With arrogance that I now mightily cringe at and regret, I strutted around believing I had conquered the one thing so many people struggle with.

I had successfully lost weight.

And now I had regained it.

I was no longer a success story.

The Body Fights Back
Sadly, if I had known on that train what I know now, I could have saved myself from a lot of unnecessary pain, isolation and suffering.

Unlike what’s so commonly believed, rebound weight gain is not due to a lack of willpower or self-discipline. Nor is it from following the wrong plan or program.

When you deprive your body of food, it thinks it’s being subjected to a famine and will do everything it can to survive.

This means triggering numerous physiological and psychological changes, like increasing food thoughts, intensifying cravings, boosting appetite and decreasing metabolism.

When you understand the compensatory measures a body makes when it’s restricted of food, you can understand why an estimated 95 percent of dieters regain the weight they lose, and up to two-thirds gain more than they lost.

It's not because they fell off the wagon!

If I Only Knew Then
If I had understood that my body was simply trying to keep me alive, I might not have felt ashamed for not being able to maintain my weight loss.

I wouldn’t have blamed myself and viewed my weight gain as a personal failure and character flaw.

Nor would I have wasted so much time and energy strategizing about how I was going to fix my body and being stuck in a vicious restrict-binge cycle for the next few years.

I wouldn’t have avoided events, activities or friends who love me regardless of my size.

Instead of being mad at and mean to my body, I would have been grateful for how smart it is! 

Ideally, if I knew everything I know now about how damaging dieting and diet culture are on both an individual and collective level, I would have never attempted to achieve the impossible thin ideal in the first place.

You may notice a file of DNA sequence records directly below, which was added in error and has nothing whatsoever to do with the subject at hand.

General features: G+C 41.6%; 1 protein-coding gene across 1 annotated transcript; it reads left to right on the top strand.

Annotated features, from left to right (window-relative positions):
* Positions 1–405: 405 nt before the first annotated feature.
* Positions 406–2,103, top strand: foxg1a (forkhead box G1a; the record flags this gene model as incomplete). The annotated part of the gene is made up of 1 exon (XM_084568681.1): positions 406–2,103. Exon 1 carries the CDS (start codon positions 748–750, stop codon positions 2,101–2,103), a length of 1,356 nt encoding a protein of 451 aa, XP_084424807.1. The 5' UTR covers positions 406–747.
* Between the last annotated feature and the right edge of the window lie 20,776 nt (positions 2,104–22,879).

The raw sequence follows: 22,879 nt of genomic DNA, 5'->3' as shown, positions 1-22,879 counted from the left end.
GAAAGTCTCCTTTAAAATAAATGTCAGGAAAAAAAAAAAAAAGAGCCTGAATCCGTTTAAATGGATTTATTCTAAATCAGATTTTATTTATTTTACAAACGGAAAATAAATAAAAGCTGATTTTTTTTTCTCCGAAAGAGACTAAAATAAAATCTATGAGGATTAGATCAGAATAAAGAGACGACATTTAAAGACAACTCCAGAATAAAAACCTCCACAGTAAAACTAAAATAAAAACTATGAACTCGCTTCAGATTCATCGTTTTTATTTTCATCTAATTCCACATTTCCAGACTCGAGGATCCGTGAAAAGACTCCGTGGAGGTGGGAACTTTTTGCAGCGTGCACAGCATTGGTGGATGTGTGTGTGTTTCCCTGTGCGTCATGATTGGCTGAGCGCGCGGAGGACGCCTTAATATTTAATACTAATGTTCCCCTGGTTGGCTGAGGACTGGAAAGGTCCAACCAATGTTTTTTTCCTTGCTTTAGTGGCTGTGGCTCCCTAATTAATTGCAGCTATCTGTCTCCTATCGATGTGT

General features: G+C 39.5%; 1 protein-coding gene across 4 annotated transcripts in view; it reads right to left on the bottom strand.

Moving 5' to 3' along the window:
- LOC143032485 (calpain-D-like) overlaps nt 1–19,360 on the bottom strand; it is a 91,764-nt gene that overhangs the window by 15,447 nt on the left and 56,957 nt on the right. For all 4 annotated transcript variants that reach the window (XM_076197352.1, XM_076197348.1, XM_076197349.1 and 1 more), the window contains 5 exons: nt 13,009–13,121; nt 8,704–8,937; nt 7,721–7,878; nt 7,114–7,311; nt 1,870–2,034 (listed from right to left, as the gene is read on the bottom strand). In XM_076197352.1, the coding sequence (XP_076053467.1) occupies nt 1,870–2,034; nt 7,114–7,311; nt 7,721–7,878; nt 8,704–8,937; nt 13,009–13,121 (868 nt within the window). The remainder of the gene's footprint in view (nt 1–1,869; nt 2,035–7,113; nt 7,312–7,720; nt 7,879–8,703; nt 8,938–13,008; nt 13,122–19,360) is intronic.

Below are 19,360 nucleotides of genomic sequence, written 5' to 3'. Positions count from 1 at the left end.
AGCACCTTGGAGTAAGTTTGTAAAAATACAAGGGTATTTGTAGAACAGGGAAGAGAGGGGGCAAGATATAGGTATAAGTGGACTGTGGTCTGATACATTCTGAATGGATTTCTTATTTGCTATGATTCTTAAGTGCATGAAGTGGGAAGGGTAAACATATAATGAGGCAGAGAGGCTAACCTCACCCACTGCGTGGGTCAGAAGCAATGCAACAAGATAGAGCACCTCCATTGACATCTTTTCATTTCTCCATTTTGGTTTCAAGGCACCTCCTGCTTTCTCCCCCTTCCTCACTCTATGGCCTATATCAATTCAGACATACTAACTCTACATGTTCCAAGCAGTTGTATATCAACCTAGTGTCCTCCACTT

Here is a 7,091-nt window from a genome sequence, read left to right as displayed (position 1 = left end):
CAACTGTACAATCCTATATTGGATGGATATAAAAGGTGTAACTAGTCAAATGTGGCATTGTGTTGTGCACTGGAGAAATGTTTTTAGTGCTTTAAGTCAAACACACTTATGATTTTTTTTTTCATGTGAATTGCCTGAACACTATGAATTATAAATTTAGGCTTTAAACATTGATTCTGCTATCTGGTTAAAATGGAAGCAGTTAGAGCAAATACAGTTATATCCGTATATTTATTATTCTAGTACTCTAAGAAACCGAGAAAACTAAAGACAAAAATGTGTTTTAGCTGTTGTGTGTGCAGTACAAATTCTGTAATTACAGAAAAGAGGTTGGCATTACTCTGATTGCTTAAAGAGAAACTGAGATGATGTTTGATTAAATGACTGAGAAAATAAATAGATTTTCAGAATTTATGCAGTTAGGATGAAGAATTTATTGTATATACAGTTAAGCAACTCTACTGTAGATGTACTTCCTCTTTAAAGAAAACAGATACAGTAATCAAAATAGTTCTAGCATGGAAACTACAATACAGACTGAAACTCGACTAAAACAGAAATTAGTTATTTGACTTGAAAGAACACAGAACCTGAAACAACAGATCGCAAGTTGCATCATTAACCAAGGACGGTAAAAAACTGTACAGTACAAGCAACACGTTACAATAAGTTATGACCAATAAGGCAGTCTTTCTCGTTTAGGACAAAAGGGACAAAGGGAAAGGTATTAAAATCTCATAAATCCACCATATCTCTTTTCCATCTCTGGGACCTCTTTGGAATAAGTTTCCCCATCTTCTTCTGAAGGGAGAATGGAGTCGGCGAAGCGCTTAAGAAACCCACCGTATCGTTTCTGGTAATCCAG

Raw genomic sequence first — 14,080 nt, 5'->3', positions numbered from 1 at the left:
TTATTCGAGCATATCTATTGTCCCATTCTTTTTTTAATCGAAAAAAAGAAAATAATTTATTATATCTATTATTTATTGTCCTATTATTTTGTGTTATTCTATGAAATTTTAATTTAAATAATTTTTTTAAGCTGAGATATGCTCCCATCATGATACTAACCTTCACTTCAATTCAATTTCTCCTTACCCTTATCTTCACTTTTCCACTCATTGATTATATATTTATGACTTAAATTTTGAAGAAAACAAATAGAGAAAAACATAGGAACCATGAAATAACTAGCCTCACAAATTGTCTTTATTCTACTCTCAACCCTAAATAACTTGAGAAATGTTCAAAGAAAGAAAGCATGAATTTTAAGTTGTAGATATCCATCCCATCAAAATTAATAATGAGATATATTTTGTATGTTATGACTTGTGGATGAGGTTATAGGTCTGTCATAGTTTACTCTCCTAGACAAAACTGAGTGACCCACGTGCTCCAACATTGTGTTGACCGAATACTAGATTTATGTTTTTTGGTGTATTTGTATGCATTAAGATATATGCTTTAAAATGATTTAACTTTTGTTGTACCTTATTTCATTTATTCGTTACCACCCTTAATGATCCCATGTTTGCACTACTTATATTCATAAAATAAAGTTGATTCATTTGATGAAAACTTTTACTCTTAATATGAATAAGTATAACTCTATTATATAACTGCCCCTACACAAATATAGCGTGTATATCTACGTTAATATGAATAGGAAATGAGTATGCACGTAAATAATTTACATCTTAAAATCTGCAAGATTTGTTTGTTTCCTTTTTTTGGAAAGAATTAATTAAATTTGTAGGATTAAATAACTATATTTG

I would have better understood my internalized weight stigma and respected my genetic blueprint instead of trying to force my body to be something it was never meant to be.

A New Success Story
Thanks to everything I’ve experienced and learned, I’ve redefined what a success story is when it comes to food and my body.

For me, it means having a peaceful, trusting, nourishing and intuitive relationship with both—one that’s completely shame-free.

Do You Lick Your Peanut Butter Knife?

I remember years ago watching a weight-loss episode on a popular talk show. One of the calorie-cutting tips given was to never lick your peanut butter knife.

This made me sad. Very sad.

Who doesn’t love to lick their knife clean after making a PB&J sandwich, almond-butter toast, or bagel with cream cheese?

It’s fun! It’s yummy! It’s super satisfying!

Harmful, Not Helpful
Every day, we’re bombarded with messages like these that are often more harmful than helpful.

They cause us to be hyper-vigilant about our eating. They result in pointless food rules, restriction and rigidity. They lead to unnecessary fear, stress, shame and suffering.

If you bought into the “no knife-licking” rule, yet failed to follow it (which, if you’re like me, is highly likely!), your thoughts may sound something like this:

  • Licking this knife is a big no-no—you know that!

  • I am being bad, and naughty, and reckless.

  • I have no willpower or self-control. No wonder I look the way I do.

  • What’s wrong with me? Why can’t I follow one freaking simple rule?

  • Ugh, I really hope no one saw me do that.

  • I can’t be trusted with peanut butter; I’m going to stop buying it.

  • I feel guilty and need to make up for this food sin. No dessert for me tonight!

  • I really want to double-dip my knife back into the jar and lick it again.

  • Screw it. I’ve come this far, I might as well keep going back for more!

  • I shouldn’t do this, but licking the knife clean is so much easier than getting peanut butter off my dishcloth!

Does any of this sound familiar?

Challenge Your Food Rules
I spend a lot of time helping my clients identify and investigate their food rules

We deconstruct and challenge them, exploring questions, such as: Where did this rule come from? Is it true? Is it reasonable, sustainable and pleasurable? How do you feel and act when you break it? Is it helpful or harmful?

About 99.9 percent of the time, my clients determine their food rules are causing them far more harm than good.

They realize how their rules are creating an unhealthy relationship with food and negatively impacting their physical, mental, emotional and social health.

As my clients start to shed their food rules, a sense of freedom, empowerment, peace and ease surfaces.

Instead of listening to external sources, they begin trusting their intuition, body wisdom and direct experience to guide them.

And they start licking their peanut butter knife again.